Microglia affects neuronal function by the release of several factors, but in more recent years an additional way of intercellular communication has been described in several cell types, including glial cells. Extracellular vesicles, either as microvesicles (MVs) or exosomes that differ in size, content and origin, form under basal conditions, or as in the case of microglia, upon stimulation of the purinergic P2X7 receptor. In particular, microglial-derived MVs, ranging from 100 to 1000 nm in diameter, are shed from the extracellular membrane and play as a cargo for cytokines, RNA, miRNA, etc., to neighboring cells. Although the precise kinetics of this interaction are not completely known, shedding of MVs from microglia is a well-established event (Turola et al., 2012; Prada et al., 2013), reported to mediate neurotoxicity by transferring and propagation of pro-inflammatory cytokines (Bianco et al., 2005), or through modulation of β-amyloid aggregation status (Joshi et al., 2014). Even more, MVs can be detected and are increased in the cerebrospinal fluid of humans and rodents under conditions of brain inflammation, suggesting their role in the development of the disease, by spreading the inflammatory process (Verderio et al., 2012).

On these bases, we decided to investigate whether MVs could take part to the effects elicited by mGlu5 receptor activation in microglia and whether these alternative means of interaction between cells could account for the controversial response observed following activation of this receptor.

Materials and Methods

Drugs and Reagents

Cell culture plastics were provided by BD Falcon (Milan, Italy). Media, media supplements, serum, trypsin, and antibiotics, were from Invitrogen Srl (Milan, Italy). (RS)-2-chloro-5-hydroxyphenylglycine (CHPG) Sodium Salt, 3,5-dihydroxyphenylglycine (DHPG), and 3-((2-Methyl-1,3-thiazol-4-yl)ethynyl)pyridine (MTEP), were from Tocris (North Point, United Kingdom). 2′(3′)-O-(4-Benzoylbenzoyl)adenosine-5′-triphosphate tri(triethylammonium) salt (Bz-ATP), LPS, rotenone were from Sigma–Aldrich (St. Louis, MO, United States). The following primary antibodies were used: rabbit anti-mGlu 5 (1:500; Millipore, Billerica, MA, United States), rabbit anti-flotillin (1:500; Santa Cruz Biotechnology, CA, United States); goat anti-tumor necrosis factor (TNF) α, (1:100; Santa Cruz Biotechnology), FITC-conjugated mouse anti-TNFα, (1:10; Miltenyi Biotec, Macs, Berisc-Gladbach, Germany).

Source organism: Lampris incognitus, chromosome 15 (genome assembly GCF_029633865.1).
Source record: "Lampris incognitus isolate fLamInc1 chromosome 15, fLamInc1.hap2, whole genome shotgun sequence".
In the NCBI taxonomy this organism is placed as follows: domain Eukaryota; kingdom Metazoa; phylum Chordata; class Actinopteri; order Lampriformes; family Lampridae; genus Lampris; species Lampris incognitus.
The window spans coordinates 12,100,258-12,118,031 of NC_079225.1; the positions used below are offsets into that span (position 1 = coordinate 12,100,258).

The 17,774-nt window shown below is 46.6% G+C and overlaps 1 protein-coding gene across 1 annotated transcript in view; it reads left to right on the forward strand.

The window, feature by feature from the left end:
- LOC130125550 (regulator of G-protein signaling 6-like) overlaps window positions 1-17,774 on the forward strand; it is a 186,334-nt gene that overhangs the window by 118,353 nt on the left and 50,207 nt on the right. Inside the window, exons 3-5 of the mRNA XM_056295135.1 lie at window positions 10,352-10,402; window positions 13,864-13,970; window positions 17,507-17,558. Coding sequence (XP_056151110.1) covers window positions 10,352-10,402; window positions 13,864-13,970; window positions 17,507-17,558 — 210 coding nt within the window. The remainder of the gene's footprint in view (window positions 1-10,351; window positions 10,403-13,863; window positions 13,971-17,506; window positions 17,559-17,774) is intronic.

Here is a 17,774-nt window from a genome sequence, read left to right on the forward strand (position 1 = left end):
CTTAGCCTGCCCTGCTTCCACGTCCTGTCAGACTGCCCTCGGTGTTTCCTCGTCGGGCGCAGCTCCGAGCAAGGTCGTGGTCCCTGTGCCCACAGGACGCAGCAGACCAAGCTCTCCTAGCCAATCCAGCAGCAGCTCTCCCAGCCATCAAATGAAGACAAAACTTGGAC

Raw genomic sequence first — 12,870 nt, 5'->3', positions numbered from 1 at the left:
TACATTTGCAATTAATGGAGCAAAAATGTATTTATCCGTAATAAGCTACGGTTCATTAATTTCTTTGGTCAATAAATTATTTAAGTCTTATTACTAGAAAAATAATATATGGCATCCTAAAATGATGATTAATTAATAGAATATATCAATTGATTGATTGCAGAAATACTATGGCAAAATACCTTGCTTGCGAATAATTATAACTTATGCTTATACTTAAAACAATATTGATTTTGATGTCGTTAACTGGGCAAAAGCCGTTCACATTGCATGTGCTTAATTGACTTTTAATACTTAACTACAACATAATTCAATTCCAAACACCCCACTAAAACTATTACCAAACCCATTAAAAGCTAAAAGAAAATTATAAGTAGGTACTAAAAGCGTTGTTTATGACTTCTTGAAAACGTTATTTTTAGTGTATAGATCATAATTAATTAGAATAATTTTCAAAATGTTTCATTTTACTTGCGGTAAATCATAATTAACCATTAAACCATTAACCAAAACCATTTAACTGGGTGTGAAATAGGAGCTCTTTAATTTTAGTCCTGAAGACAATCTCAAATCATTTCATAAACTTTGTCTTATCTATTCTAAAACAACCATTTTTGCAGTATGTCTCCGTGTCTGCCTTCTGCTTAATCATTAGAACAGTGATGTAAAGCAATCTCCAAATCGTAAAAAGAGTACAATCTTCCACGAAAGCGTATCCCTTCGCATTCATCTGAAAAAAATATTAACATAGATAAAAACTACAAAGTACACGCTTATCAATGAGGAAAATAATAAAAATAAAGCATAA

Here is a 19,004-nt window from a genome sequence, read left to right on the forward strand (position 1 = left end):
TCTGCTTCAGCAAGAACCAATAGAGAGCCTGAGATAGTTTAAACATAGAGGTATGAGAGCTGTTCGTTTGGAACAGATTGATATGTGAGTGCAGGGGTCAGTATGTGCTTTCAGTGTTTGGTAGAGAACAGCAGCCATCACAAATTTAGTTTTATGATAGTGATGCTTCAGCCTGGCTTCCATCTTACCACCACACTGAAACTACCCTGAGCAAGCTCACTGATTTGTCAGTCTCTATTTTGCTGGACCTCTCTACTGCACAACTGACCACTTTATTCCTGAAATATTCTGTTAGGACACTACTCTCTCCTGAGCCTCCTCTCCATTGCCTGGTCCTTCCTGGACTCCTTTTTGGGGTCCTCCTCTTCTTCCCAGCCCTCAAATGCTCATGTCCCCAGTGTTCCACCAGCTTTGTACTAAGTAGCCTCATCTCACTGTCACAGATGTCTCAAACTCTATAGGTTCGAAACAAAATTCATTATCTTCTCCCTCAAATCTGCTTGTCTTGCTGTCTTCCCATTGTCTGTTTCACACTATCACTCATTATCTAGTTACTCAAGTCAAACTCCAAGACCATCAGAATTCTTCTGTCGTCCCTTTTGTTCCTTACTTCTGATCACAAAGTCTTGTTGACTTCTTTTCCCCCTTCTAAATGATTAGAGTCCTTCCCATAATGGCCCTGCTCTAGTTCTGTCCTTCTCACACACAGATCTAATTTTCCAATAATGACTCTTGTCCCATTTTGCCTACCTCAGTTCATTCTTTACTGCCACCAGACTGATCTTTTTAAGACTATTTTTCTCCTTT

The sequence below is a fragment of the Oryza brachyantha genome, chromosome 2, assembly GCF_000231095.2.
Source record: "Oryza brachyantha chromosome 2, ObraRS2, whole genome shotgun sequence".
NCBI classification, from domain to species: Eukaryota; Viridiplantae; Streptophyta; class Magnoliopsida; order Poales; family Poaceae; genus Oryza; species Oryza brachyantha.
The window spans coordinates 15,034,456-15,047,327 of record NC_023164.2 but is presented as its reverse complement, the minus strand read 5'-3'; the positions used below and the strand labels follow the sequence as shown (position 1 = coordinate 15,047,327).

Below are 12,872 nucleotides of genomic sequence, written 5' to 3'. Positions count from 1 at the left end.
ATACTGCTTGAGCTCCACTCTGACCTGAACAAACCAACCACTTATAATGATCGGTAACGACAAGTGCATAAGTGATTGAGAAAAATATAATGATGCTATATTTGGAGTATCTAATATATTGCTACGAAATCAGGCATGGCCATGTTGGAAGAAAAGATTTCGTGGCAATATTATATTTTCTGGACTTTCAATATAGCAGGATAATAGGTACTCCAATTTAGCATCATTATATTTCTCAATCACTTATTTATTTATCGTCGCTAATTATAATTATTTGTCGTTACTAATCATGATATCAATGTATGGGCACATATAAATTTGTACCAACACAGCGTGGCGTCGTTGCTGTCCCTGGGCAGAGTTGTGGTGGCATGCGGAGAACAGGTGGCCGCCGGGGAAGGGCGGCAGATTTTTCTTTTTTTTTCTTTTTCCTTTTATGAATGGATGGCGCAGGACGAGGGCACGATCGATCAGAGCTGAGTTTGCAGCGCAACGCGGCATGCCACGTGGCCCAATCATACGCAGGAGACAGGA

Cell Cultures

Immortalized murine microglial BV2 cells were cultured at 37°C, with 5% CO2, in Dulbecco’s Modified Eagle’s medium (DMEM) supplemented with 5% fetal bovine serum (FBS), penicillin/streptomycin (100 U/ml-100 μg/ml). For the experiments cells were plated in 35 mm tissue culture dishes (200 k/each). The human neuroblastoma SH-SY5Y cell line was cultured at 37°C with 5% CO2, in DMEM/F-12 supplemented with 10% FBS and penicillin/streptomycin (100 U/ml-100 μg/ml). Cells were plated in 35 mm culture dishes (300 k/each) or in 96 well plates (60 k/well). To achieve BV2 cells conditioned medium (CM), BV2 cells were exposed to either vehicle, CHPG (200 μM), LPS (0,1 μg/ml) or their combination, for 24 h, then washed and incubated with fresh medium for further 6 h. This particular paradigm was chosen in order to allow exposure to treatments for a reasonable time to induce effects before removal so that transferred CM did not contain any drug.

Shedding of MVs

BV2 cell cultures were treated with CHPG (200 μM, for 24 h), the selective mGlu5 receptor antagonist MTEP (100 μM added 30 min before CHPG), and LPS (0,1 μg/ml, for 6 h). They were then stimulated with Bz-ATP 100 μM, for 20 min at 37° C in Krebs-Ringer-buffer (Sigma–Aldrich) and the supernatant was subjected to differential centrifugations at 4°C: 5 min at 300 × g to discard cells and debris (P1 pellet); 20 min at 1200 × g to obtain P2 vesicle fraction (P2); 60 min at 10000 × g to obtain vesicle population (P3). The resulting pellet corresponding to MVs (P3) was resuspended in 30 μl of protein solubilisation buffer MPER (Invitrogen srl) supplemented with protein inhibitors and loaded for gel separation by western blotting analysis. For this specific experiment, the total amount of protein from 8 × 35 mm dishes was resuspended in a small volume and loaded into the gel in order to assess the whole flotillin, expression of MVs formation. Alternatively, MVs were processed for microRNA extraction or resuspended in DMEM/F12 medium and transferred on SH-SY5Y cells. In the latter case four 35-mm dishes per treatment group were used and, after centrifugation, resuspended in a final volume of 1200 μl that were then divided into eight wells of a 96-well multiwell plate (150 μl/well). To achieve experimental consistent conditions, MVs were collected from BV2 cells plated and grown always at the same density and transferred on SH-SY5Y cells also maintained under constant conditions.